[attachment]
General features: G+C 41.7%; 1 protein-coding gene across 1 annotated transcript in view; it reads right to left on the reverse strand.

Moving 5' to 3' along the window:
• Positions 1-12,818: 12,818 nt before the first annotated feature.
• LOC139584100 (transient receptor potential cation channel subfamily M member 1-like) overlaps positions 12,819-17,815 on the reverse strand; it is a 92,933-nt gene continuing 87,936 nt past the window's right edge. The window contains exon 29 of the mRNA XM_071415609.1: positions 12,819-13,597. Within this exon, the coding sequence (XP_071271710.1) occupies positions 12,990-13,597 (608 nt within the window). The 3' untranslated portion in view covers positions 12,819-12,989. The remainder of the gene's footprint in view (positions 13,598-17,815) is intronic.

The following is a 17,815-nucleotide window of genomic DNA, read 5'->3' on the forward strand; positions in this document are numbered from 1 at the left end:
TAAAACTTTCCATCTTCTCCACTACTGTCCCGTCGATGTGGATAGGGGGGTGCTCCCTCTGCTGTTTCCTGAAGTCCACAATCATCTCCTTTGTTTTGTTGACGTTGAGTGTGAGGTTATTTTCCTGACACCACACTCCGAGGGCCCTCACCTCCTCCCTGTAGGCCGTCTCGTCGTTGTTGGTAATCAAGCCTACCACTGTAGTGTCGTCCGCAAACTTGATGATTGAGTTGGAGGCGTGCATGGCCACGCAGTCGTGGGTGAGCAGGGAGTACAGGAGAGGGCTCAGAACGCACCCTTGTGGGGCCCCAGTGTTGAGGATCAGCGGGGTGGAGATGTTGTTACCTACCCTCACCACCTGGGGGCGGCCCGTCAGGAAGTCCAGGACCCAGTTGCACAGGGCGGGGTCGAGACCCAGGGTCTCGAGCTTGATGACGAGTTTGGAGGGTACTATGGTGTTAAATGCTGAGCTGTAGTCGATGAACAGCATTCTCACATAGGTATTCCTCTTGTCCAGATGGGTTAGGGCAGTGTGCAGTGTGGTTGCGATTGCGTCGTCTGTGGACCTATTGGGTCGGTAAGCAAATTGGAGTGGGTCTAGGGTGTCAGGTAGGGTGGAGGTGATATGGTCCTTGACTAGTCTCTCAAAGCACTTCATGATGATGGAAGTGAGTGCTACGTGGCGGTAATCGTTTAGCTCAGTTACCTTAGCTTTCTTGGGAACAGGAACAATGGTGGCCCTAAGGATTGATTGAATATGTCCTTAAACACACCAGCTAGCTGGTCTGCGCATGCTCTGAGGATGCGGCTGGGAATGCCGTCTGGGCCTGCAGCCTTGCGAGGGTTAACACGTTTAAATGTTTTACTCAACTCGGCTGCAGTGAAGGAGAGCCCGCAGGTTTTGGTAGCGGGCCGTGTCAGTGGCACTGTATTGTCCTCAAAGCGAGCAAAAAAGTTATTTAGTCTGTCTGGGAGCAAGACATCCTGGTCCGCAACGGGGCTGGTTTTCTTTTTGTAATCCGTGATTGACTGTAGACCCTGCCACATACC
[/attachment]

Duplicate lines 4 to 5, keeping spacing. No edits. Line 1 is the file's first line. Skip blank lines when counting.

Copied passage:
• LOC139584100 (transient receptor potential cation channel subfamily M member 1-like) overlaps positions 12,819-17,815 on the reverse strand; it is a 92,933-nt gene continuing 87,936 nt past the window's right edge. The window contains exon 29 of the mRNA XM_071415609.1: positions 12,819-13,597. Within this exon, the coding sequence (XP_071271710.1) occupies positions 12,990-13,597 (608 nt within the window). The 3' untranslated portion in view covers positions 12,819-12,989. The remainder of the gene's footprint in view (positions 13,598-17,815) is intronic.

The following is a 17,815-nucleotide window of genomic DNA, read 5'->3' on the forward strand; positions in this document are numbered from 1 at the left end: